So the day has come, Microsoft has stopped future development on the Windows Phone platform.
Of course we’ll continue to support the platform.. bug fixes, security updates, etc. But building new features/hw aren’t the focus. 😟 https://t.co/0CH9TZdIFu
— Joe Belfiore (@joebelfiore) October 8, 2017
The writing has honestly been on the wall for a while. With limited app development, and a very rocky start, the platform hasn’t been the performer Microsoft hoped it would be.
I remember owning the HTC HD2 that ran Windows Mobile 6.5. The touch only interface was cumbersome, and 90% of the apps were designed with the keyboard in mind. I then had a Samsung Focus which ran Windows Mobile 7, and later upgraded to Windows Mobile 7.5. I was really upset to find out that there wouldn’t be an upgrade path to the new Windows 8 Phone OS. Many users that had jumped aboard the Windows wagon felt this way too. After some time I wound up with a Nokia 1520 to try jumping back into the Windows Phone pool. After an unfortunate incident with a cheap external battery pack (it about caught fire, after destroying the phone) and then a cheap $30 Windows phone (some low end Lumia) that was only fit to be a doorstop, or paperweight, I finally landed on the Lumia 640 XL. As an aside, the Lumia 1520 was my favorite phone, the camera performance, and overall style put it so far above the 640 it’s ridiculous. I used it as my main for about a year, before realizing I couldn’t deal with the lack of applications. So many simple things were missing. I actually started teaching myself to code, just so I could eventually help this problem. After realizing the writing was on the wall though, I refocused to other things.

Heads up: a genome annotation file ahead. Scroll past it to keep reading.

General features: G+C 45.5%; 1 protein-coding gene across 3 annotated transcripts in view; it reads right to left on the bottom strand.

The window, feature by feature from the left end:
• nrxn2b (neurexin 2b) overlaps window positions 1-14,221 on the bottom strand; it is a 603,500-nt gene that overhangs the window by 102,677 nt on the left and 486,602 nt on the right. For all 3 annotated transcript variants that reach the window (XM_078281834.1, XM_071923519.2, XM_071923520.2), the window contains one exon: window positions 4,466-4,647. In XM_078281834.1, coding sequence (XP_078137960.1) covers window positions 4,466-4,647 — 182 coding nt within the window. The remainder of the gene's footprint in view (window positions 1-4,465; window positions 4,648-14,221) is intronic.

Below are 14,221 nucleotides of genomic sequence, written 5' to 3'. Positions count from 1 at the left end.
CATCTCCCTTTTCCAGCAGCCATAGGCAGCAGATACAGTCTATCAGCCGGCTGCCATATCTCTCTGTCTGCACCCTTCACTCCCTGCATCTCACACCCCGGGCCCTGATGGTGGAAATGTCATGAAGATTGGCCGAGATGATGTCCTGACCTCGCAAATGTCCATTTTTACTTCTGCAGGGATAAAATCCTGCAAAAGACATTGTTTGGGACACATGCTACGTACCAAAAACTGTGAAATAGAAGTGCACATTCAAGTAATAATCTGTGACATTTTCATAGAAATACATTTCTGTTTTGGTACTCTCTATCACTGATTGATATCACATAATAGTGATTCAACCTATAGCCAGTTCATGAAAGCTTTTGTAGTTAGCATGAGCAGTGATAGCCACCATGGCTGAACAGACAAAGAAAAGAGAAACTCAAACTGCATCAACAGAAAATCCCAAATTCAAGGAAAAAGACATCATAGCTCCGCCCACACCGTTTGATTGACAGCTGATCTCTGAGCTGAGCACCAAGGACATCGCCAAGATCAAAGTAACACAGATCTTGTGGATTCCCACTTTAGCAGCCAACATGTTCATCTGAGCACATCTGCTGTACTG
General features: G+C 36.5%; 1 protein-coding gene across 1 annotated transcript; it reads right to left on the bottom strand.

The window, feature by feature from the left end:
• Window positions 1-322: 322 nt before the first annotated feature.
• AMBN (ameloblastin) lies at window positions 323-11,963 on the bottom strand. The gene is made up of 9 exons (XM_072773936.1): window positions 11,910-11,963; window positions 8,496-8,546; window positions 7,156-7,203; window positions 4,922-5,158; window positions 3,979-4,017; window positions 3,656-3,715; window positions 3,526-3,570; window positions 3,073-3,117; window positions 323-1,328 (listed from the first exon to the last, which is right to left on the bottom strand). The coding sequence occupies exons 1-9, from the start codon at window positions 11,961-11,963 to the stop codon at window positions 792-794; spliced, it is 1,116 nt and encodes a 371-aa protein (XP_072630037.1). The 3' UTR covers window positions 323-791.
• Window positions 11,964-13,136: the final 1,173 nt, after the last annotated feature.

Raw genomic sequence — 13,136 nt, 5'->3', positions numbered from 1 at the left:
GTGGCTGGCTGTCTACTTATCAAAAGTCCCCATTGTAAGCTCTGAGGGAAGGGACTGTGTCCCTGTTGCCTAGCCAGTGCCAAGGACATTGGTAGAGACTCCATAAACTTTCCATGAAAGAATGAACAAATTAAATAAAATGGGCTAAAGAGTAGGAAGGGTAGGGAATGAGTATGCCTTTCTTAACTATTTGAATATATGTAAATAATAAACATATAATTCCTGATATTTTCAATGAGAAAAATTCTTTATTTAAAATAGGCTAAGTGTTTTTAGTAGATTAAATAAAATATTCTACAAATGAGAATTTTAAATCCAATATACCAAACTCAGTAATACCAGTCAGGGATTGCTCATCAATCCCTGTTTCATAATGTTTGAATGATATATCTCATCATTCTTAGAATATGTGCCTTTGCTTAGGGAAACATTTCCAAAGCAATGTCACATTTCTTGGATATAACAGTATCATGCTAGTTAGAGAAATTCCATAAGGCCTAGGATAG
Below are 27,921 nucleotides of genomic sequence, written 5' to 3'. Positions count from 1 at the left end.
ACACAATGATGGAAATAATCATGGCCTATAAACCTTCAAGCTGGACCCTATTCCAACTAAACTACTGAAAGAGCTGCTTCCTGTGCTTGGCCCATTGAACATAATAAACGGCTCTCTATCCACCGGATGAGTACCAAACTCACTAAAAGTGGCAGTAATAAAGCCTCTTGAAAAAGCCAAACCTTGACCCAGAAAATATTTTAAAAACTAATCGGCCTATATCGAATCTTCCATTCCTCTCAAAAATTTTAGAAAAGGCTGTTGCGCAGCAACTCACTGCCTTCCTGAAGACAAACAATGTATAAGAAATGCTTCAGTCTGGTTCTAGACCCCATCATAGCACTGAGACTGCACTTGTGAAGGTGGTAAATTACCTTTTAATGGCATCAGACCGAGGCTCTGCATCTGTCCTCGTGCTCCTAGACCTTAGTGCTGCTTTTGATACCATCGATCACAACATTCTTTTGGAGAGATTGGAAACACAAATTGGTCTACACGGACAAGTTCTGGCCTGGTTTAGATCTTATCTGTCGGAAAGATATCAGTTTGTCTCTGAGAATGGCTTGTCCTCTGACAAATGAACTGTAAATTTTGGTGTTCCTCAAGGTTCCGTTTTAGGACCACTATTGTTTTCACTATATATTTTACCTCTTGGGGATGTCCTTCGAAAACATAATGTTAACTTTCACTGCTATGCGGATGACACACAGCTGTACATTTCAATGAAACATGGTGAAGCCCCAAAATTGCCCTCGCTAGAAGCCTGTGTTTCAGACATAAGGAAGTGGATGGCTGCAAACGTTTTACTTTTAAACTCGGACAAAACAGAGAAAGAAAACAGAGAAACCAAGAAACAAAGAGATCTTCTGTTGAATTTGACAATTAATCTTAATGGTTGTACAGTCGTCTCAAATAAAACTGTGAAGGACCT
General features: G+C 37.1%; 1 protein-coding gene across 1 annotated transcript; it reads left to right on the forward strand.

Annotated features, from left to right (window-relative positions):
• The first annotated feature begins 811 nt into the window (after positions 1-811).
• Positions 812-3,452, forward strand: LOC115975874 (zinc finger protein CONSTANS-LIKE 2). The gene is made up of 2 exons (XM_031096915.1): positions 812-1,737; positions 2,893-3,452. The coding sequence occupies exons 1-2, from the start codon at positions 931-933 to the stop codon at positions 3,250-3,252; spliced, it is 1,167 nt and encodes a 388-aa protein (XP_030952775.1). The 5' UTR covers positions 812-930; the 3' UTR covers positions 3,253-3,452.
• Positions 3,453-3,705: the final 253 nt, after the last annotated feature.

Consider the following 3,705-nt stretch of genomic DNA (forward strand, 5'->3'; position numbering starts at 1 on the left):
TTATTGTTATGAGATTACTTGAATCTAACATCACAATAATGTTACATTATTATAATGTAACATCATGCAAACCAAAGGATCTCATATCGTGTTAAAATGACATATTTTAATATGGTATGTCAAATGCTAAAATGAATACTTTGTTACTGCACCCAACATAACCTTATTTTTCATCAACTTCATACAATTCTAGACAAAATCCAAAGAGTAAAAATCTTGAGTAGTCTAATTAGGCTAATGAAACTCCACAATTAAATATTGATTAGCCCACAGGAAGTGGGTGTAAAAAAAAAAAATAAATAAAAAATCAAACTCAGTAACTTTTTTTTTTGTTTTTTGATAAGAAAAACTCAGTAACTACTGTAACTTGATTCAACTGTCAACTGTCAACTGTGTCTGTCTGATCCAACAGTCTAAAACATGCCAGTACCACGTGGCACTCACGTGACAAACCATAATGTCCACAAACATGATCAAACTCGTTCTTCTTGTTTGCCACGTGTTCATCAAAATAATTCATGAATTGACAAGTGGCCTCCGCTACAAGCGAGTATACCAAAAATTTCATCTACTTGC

I’ll miss Windows Phones, not in their current form, but the promise of what they could have been. It would have been great to play more with the Continuum features. Especially with the prior promise of future x86 emulation on ARM chips. I still think that one day it will be commonplace to use your phone as your desktop, laptop and every device for the average consumer. There will always be specialty devices with more power for gamers, content creators, and business applications; but average users could leverage the power of their cellphones and still have power to spare. Devices like the lapdock are steps in the right direction, but to hit a broader audience a better desktop OS experience is needed than skinned Android. Continuum was the start of that trend, it was the future, and it’s sad to see that promise, that hope disappear. Let’s hope they take a break, figure out the right formula, and re-enter the market with something that actually brings the best of phones, and PCs to your pocket. Cheers!